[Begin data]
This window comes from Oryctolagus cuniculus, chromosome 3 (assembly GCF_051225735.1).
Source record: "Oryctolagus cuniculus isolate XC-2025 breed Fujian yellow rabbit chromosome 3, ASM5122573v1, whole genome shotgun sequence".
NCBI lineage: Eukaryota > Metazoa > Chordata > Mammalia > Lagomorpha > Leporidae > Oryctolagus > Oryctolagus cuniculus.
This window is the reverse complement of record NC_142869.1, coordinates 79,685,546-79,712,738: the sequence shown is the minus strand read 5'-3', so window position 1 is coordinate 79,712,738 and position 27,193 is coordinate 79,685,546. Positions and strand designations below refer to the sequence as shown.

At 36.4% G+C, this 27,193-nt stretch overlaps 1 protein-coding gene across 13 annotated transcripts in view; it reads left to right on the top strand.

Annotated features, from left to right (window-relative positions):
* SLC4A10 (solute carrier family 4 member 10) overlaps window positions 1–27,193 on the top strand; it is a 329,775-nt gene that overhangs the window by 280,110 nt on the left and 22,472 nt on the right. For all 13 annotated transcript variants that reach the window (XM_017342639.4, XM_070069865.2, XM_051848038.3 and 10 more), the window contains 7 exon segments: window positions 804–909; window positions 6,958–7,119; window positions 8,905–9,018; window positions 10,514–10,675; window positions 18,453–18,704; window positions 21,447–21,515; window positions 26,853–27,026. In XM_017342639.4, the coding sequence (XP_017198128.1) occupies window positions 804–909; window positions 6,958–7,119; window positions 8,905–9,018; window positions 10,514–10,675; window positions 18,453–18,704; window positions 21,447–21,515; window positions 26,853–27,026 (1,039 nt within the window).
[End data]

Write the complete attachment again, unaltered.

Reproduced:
This window comes from Oryctolagus cuniculus, chromosome 3 (assembly GCF_051225735.1).
Source record: "Oryctolagus cuniculus isolate XC-2025 breed Fujian yellow rabbit chromosome 3, ASM5122573v1, whole genome shotgun sequence".
NCBI lineage: Eukaryota > Metazoa > Chordata > Mammalia > Lagomorpha > Leporidae > Oryctolagus > Oryctolagus cuniculus.
This window is the reverse complement of record NC_142869.1, coordinates 79,685,546-79,712,738: the sequence shown is the minus strand read 5'-3', so window position 1 is coordinate 79,712,738 and position 27,193 is coordinate 79,685,546. Positions and strand designations below refer to the sequence as shown.

At 36.4% G+C, this 27,193-nt stretch overlaps 1 protein-coding gene across 13 annotated transcripts in view; it reads left to right on the top strand.

Annotated features, from left to right (window-relative positions):
* SLC4A10 (solute carrier family 4 member 10) overlaps window positions 1–27,193 on the top strand; it is a 329,775-nt gene that overhangs the window by 280,110 nt on the left and 22,472 nt on the right. For all 13 annotated transcript variants that reach the window (XM_017342639.4, XM_070069865.2, XM_051848038.3 and 10 more), the window contains 7 exon segments: window positions 804–909; window positions 6,958–7,119; window positions 8,905–9,018; window positions 10,514–10,675; window positions 18,453–18,704; window positions 21,447–21,515; window positions 26,853–27,026. In XM_017342639.4, the coding sequence (XP_017198128.1) occupies window positions 804–909; window positions 6,958–7,119; window positions 8,905–9,018; window positions 10,514–10,675; window positions 18,453–18,704; window positions 21,447–21,515; window positions 26,853–27,026 (1,039 nt within the window).